What Is Isovaleric Acidemia?
Proteins are comprised of amino acids which our bodies use in synthesizing other proteins and as an energy source for normal growth and development. Healthy individuals break down proteins shortly after ingesting them. Individuals who suffer from isovaleric acidemia (IA), a rare inherited disorder that affects about 1 in every 250,000 or so people, cannot break down proteins properly. As a result, excessive levels of organic acids build up in the blood, urine and throughout the rest of the body.
Symptoms experienced by those who have IA range from very minor to life-threatening. In some cases, symptoms arise near the time of birth. Symptoms commonly seen at this time include refusal to eat, vomiting, frequent fussiness, extreme tiredness and even seizures, among others. In the worst of cases, whether in infancy, adolescence, or adulthood, coma and even death occurs.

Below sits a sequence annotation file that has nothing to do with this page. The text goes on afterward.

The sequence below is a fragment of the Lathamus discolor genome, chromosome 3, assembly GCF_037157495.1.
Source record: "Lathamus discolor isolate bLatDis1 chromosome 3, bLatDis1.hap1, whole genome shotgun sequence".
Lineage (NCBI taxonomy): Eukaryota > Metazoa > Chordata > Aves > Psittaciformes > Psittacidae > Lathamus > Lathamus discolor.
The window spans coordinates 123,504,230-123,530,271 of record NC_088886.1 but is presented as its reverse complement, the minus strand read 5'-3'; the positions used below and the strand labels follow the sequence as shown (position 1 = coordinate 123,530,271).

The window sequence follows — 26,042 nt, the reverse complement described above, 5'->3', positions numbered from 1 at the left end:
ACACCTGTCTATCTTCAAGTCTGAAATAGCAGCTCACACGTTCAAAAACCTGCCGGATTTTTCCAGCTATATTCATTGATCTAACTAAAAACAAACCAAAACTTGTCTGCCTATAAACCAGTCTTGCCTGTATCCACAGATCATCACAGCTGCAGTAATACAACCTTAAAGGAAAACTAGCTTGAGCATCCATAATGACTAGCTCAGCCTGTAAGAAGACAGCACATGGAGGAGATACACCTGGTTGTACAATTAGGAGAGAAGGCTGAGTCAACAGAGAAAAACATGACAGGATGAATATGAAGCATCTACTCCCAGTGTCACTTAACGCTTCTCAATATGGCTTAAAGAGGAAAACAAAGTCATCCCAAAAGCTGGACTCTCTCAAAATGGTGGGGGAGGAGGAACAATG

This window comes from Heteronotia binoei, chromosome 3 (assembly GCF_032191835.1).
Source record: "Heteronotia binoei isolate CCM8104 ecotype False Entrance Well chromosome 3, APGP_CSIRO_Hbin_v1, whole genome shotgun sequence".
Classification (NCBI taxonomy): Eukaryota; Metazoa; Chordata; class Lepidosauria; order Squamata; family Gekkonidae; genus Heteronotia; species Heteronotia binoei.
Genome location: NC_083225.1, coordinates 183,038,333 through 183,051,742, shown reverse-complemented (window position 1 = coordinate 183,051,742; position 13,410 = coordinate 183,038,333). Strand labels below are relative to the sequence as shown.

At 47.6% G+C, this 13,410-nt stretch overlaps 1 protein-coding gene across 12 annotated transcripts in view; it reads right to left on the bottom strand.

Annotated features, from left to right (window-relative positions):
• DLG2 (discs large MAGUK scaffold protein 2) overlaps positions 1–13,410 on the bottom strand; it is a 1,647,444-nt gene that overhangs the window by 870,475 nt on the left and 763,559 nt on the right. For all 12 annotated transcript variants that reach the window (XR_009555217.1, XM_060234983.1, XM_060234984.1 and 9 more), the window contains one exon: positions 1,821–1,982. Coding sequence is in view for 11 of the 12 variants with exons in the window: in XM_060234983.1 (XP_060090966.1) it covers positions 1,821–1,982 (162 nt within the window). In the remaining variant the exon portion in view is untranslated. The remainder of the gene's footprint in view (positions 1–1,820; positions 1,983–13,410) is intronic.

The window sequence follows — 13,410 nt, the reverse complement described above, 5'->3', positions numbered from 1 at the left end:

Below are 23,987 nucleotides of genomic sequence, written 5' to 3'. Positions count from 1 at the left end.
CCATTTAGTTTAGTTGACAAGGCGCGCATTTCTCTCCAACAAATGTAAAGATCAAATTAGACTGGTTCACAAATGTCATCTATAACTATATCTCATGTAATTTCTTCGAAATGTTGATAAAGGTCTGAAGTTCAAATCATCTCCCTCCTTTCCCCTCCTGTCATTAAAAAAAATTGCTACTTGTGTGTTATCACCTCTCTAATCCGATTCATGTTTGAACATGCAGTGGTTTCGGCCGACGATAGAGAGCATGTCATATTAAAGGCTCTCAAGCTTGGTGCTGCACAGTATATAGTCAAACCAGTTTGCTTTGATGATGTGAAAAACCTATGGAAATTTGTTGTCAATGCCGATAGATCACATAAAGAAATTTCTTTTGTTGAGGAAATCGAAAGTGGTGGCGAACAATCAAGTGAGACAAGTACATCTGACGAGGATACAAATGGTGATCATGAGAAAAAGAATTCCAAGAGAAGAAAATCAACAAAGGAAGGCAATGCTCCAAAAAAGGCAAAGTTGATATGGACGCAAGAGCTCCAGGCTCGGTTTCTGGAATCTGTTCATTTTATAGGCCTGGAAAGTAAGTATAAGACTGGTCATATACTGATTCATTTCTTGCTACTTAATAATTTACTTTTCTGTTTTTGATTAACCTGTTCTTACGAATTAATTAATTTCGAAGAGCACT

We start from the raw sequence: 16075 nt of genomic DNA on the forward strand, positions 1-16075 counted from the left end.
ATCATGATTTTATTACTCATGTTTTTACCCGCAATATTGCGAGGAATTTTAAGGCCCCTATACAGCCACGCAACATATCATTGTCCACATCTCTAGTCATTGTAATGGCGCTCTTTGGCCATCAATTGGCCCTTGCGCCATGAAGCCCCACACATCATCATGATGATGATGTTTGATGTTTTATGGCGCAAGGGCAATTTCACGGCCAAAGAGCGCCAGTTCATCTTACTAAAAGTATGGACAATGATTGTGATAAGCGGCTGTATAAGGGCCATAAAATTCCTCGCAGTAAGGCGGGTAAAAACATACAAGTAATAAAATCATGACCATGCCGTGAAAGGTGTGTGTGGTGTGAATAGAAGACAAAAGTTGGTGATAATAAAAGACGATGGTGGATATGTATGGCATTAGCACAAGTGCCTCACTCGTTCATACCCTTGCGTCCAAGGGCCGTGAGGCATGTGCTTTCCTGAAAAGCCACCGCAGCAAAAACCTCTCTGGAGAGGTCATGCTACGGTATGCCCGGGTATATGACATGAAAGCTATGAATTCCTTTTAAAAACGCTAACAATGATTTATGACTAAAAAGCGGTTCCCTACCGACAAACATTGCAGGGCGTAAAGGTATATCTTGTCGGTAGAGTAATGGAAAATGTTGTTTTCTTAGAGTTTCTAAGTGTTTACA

In many instances, symptoms are mild and can even disappear completely for long periods of time. In some affected individuals, symptoms are alleviated in childhood and never return again.
A hallmark sign of IA is a putrid, sweaty odor that is released from the body, especially at times when other symptoms are at their worst. Specifically, this sweaty odor is due to the build up of abnormal levels of a compound that is known as isovaleric acid.